Stanford University students in Jerusalem on a Birthright Israel trip in 2017.
Stanford University students in Jerusalem on a Birthright Israel trip in 2017.

Omicron variant scuttles major Stanford Israel trip as borders close 

Sign up for Weekday J and get the latest on what's happening in the Jewish Bay Area.

The omicron variant discovered in late November sent travel plans into a tailspin for a group of Bay Area students excited to embark on a trip to Israel, many for the first time.

It was not to be.

Twenty Stanford Hillel undergraduates who were scheduled to leave for Israel on Dec. 12 were notified two weeks before takeoff that their trip was being canceled. They had been booked on a free, 10-day tour prepared by Israel Outdoors, a provider of Taglit-Birthright trips.

Israel was one of the first nations in the world to announce on Nov. 27 that it would close its borders to foreign travelers (with some exceptions) after the new variant was found in South Africa. The border would be closed for two weeks, officials announced, and Israelis traveling home would have to comply with testing and quarantine requirements.

The Israeli government said it would be revisiting its guidelines on Dec. 12, as soon as more scientific studies on omicron were made available.

The trip was going to be the first Stanford Hillel trip to Israel in two years, and the largest group of Stanford travelers to Israel in seven years, according to an organizer.

The cancellation, just hours after Israel closed its borders, complicated winter break plans for the trip’s 33 travelers — which included the Stanford group and some students from UC Davis.

“It was just a really big disappointment,” said Sarah Tibbitts, a Springboard Fellow with Hillel International who helped to coordinate the trip.

Although the trip was free, once it was canceled it forced many students who do not live in the Bay Area to find last-minute flights home for the winter break at great cost.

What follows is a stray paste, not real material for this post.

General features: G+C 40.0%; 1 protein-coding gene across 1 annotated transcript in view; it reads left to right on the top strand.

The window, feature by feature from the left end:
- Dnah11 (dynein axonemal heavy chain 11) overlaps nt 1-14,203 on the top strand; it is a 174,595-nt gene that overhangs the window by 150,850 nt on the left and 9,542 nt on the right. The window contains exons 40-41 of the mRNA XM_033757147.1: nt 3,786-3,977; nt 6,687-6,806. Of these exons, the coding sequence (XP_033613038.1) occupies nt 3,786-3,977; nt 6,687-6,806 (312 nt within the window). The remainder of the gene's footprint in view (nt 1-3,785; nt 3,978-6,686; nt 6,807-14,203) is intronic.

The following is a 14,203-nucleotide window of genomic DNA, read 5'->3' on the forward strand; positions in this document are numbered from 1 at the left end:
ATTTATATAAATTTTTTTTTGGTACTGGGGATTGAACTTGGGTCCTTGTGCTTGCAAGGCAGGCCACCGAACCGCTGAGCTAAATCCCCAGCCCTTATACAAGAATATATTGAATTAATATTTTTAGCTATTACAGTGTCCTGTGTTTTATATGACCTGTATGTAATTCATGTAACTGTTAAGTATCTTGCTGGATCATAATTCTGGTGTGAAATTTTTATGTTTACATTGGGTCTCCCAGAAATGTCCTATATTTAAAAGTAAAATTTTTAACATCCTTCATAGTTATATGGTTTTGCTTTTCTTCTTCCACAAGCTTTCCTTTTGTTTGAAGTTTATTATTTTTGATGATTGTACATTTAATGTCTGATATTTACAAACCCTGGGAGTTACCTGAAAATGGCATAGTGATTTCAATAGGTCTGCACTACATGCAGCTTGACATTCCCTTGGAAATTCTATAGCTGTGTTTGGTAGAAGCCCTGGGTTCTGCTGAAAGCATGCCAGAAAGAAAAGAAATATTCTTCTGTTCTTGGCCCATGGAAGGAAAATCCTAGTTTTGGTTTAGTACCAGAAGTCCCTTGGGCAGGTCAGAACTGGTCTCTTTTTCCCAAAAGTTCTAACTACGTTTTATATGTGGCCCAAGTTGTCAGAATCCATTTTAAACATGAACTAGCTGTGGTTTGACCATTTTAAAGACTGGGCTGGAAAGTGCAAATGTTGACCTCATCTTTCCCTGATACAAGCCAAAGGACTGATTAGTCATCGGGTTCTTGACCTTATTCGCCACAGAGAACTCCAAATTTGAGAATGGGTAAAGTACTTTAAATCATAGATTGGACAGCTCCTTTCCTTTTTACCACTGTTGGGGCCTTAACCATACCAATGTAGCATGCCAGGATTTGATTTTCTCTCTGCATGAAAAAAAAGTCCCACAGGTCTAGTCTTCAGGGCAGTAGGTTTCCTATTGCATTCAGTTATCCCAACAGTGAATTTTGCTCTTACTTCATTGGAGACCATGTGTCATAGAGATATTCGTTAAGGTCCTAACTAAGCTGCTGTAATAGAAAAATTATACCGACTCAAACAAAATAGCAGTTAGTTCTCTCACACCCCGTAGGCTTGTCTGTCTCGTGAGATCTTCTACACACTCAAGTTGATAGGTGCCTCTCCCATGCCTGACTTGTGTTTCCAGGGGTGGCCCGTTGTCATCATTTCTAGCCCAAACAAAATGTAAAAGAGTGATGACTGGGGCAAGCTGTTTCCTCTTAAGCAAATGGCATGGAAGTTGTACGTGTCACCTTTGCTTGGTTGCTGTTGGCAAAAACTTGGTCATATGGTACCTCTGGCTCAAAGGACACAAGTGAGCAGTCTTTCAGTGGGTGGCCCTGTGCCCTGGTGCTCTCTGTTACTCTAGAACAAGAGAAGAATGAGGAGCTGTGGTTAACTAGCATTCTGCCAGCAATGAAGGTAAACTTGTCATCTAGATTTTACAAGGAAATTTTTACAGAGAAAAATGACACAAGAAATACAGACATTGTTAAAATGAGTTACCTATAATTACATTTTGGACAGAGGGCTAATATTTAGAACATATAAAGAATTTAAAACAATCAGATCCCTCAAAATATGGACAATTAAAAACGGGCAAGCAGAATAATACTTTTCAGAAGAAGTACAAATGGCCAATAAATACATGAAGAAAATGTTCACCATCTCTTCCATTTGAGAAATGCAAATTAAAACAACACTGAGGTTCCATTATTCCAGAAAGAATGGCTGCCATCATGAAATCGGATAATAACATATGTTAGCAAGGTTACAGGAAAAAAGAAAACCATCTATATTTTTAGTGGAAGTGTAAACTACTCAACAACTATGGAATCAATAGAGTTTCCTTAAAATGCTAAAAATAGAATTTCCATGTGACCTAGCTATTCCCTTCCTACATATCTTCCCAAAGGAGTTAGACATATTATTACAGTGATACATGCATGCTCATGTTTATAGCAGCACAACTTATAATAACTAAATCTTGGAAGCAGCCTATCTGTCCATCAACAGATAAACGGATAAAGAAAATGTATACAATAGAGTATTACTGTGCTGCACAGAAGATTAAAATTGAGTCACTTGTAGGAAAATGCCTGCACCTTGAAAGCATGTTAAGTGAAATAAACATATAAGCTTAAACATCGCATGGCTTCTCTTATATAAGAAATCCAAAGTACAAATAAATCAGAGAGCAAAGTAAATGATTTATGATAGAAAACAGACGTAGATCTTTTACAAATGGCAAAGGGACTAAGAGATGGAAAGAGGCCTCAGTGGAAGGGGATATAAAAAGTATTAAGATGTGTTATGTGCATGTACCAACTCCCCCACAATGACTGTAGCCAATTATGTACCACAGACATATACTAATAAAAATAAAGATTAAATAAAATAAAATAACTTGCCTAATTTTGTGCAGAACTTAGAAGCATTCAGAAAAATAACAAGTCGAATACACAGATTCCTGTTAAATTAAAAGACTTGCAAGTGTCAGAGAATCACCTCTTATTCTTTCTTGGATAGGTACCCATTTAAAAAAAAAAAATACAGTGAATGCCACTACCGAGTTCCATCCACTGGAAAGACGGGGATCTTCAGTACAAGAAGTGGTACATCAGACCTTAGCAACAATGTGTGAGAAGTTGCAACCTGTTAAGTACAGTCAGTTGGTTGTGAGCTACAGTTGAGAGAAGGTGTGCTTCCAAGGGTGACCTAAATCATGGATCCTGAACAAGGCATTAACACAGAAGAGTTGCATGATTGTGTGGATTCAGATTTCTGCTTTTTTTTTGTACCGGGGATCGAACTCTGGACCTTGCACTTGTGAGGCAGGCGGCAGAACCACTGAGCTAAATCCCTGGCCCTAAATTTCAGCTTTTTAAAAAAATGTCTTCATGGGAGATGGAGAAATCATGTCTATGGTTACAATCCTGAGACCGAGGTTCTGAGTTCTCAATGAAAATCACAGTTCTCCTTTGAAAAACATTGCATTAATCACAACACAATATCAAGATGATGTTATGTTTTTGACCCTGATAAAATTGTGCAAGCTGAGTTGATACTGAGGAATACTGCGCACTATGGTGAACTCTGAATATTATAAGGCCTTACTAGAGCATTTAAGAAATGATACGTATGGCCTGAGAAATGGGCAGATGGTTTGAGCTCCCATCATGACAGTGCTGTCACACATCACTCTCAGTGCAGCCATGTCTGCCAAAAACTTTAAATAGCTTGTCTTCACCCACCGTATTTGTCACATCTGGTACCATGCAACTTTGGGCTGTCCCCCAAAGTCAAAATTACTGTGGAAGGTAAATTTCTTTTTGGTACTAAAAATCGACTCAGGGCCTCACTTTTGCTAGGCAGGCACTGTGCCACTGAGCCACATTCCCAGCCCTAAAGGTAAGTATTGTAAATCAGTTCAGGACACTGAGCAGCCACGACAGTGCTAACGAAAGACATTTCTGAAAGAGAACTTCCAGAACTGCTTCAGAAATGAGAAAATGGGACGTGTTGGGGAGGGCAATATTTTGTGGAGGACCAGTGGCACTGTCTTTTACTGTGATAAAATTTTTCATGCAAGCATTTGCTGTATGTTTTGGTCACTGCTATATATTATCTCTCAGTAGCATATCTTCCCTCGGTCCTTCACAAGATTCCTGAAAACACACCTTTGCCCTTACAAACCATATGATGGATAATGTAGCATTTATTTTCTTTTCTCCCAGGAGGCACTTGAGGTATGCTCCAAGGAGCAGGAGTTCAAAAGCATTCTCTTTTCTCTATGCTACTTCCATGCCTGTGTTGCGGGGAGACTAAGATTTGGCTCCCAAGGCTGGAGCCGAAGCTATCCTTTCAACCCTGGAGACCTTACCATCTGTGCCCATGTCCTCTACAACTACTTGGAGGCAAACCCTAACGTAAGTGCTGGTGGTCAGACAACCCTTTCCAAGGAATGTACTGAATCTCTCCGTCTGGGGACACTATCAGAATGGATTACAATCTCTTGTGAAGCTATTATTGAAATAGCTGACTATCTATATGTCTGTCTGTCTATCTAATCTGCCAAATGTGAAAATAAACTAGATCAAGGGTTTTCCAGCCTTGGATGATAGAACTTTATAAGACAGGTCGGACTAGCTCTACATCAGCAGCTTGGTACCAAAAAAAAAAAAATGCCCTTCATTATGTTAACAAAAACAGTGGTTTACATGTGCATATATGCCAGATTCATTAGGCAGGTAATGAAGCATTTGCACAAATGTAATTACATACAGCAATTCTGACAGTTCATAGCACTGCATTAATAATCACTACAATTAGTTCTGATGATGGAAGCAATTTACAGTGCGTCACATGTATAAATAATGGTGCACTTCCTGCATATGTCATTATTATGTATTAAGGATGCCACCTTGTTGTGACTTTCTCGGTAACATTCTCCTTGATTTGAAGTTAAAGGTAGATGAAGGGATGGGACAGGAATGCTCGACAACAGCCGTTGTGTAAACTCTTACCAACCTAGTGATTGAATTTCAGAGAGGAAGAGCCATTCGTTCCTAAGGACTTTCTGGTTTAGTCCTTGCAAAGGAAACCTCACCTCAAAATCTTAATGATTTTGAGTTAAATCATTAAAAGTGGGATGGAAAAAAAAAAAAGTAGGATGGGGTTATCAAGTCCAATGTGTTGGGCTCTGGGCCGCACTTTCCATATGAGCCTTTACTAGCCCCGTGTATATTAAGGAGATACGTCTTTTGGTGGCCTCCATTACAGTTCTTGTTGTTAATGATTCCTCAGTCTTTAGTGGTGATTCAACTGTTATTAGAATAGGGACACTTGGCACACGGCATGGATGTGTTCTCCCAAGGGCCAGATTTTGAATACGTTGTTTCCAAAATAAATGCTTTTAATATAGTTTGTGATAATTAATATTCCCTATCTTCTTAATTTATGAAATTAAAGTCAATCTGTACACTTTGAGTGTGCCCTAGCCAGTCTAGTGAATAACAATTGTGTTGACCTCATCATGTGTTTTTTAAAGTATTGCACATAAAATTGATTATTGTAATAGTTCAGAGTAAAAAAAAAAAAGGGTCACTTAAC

“It’s just expensive to travel last minute like that,” especially at this time of year, said Tibbitts. She added that Hillel at Stanford has offered to cover the flights for any students who faced financial hardships traveling home.

RELATED: Why are Americans moving to and Israeli city just nine miles from Gaza?

“We don’t want students to have to bear this financial burden out of something that’s not their fault,” she said.

Matan Zamir, the deputy consul general at Israel’s diplomatic office in San Francisco, said in a phone call with J. that with only 21 omicron cases recorded in Israel as of Dec. 6, people might be better off waiting to cancel their winter travel plans to Israel. He is hopeful that they may get to fly after all if the Dec. 12 revisiting of guidelines leads to reopening Israel’s borders.

“We closed very quickly, and as quick as we were to close, we can be quick to open, once we get solid information that omicron is not the big scare that people thought it was,” Zamir said. “So I’m optimistic.”

Even with the border closed to foreign visitors, Zamir pointed to a list of exemptions that allow non-Israeli citizens to travel to Israel, such as to attend a wedding, funeral or b’nai mitzvah.

“Experts, researchers, athletes — so there’s a long list,” Zamir said. “And we can also provide a case-by-case answer to people who are not sure.”

Israel Outdoors is keeping its options open.

Nate Edelstein, the North American director of the tourism organization, is also optimistic about Israel reopening its borders in time for upcoming travel. The next Bay Area trip departs on Dec. 26. Other trips leave on Dec. 19 from New York, Miami and Los Angeles.

“We’re definitely waiting on the edge of our seats, like everyone else,” Edelstein said.

After winter break, Stanford Hillel will offer an Israel learning fellowship and give priority spots to the students who planned to travel to Israel next week.

“If they’re still interested in learning about Israel, or meeting with other students, that will be there for them,” TIbbitts said. “But it’s obviously not the same thing as being on the ground.”

Jew,  Jewish,  J. The Jewish News of Northern California
Emma Goss.(Photo/Aaron Levy-Wolins)
Emma Goss

Emma Goss is a J. staff writer. She is a Bay Area native and an alum of Gideon Hausner Jewish Day School and Kehillah Jewish High School. Emma also reports for NBC Bay Area. Follow her on Twitter @EmmaAudreyGoss.